> About This Site >
Responsible for the Current Recession
September 17, 2001
normally a news junkie but I've been pretty out of touch with current events
since I left on this trip in June. As I've recently discovered, though, it
sounds like the U.S. economy is starting to sputter and some are saying that
we're going into a recession if we're not already there.
As Britney Spears once eloquently noted, "Oops, I did it again."
This is all my fault, you see, and I take full responsibility. It
seems that every time I quit my job, the nation's economy goes into a
tailspin. The last time I quit my job was in April of 1990 when I lived in
Eugene, Oregon and worked as a peon planner for the Lane Council of Governments
(L-COG) making the princely sum of $6.96 an hour. I figured that since the
national economy was stronger than it had been in decades, it'd be easy to find
a better job in Portland... so I left.
few months after I quit my dismal job at L-COG, Saddam Hussein invaded Kuwait which sent gas prices
skyrocketing and sent the U.S. economy into the grave. That happened
on August 2, 1990, which was the day after I signed a long-term lease on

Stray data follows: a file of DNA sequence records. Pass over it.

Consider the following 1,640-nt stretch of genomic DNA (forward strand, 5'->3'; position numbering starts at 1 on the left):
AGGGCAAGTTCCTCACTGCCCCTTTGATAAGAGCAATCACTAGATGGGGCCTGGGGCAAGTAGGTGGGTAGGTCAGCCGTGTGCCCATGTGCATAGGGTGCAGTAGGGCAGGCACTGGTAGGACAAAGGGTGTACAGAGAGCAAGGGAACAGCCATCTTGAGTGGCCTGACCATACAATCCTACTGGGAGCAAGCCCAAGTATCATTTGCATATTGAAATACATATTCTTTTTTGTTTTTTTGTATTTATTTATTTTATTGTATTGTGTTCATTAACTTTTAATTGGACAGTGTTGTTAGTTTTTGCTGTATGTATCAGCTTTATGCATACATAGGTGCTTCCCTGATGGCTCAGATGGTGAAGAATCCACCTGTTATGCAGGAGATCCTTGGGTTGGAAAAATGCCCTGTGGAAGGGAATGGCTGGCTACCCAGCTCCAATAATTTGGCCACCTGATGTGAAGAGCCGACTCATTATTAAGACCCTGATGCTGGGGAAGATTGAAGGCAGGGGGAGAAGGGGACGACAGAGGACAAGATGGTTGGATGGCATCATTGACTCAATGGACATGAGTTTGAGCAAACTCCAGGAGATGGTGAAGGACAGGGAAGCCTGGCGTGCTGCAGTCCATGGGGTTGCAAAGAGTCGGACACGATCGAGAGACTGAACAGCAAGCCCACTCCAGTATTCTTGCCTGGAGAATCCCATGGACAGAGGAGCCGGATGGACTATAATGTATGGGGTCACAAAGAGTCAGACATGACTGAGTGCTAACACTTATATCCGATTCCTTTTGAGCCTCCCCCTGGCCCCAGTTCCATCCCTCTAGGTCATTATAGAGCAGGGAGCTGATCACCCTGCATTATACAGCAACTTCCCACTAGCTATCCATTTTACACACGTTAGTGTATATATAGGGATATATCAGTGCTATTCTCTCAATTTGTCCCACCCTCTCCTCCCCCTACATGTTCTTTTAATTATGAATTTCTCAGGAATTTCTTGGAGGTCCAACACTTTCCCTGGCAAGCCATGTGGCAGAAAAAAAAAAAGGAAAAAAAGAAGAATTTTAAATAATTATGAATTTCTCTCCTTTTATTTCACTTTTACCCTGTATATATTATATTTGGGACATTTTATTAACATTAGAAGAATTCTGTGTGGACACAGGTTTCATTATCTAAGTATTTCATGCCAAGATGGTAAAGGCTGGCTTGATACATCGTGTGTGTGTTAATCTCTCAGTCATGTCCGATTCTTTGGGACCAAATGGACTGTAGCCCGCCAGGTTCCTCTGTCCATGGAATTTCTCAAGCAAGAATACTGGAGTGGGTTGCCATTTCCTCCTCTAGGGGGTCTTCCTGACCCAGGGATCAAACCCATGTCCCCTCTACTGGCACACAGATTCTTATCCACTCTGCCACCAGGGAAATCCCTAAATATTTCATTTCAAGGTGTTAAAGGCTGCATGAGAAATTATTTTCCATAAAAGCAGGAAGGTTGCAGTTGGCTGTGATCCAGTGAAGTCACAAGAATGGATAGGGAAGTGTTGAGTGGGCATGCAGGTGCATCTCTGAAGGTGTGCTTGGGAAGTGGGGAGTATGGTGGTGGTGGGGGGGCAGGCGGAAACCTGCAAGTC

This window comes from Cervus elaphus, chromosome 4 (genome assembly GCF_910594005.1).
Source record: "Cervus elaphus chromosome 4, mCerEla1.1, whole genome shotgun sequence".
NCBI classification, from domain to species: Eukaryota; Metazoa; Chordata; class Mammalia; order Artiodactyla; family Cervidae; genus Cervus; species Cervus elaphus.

an apartment in Portland, having recently moved there as an unemployed
former-peon-planner from Eugene who was looking for a job, and hopefully one
that paid more than $6.96 an hour. Great timing, huh? Actually, many
economists said that the economy had started to sputter the previous spring,
right about the time that I quit my job in Eugene.
In any event, it took
me 8 months of living in a very cold apartment in Portland to find a job. Finally,
in March of 1991 and after going through several interviews for depressing jobs
and a few interviews for interesting jobs (including Parsons Brinckerhoff), I got a call
back from PB saying
that they wanted to hire me. Immediately after I hung up the phone, I
walked over to my apartment's thermostat and turned it up all the way, then shed the
three sweaters that I'd been wearing -- true story. Interestingly,
economists later said that our country's recession ended that same month.
So I quit in April of 1990, right before the recession began and got rehired in
March of 1991, right before the recession ended. Spooky, huh?
now I did it again, having quit (well, sort of quit) my job in Portland with
Parsons Brinckerhoff in the spring of 2001 when the nation's economy was very
robust. Once again, though, the economy has started to go into a tailspin.
I'd like to think that the nation's economy just can't get along without me very
well but I'm not that arrogant. Just hope, though, that I don't quit
another job for a while!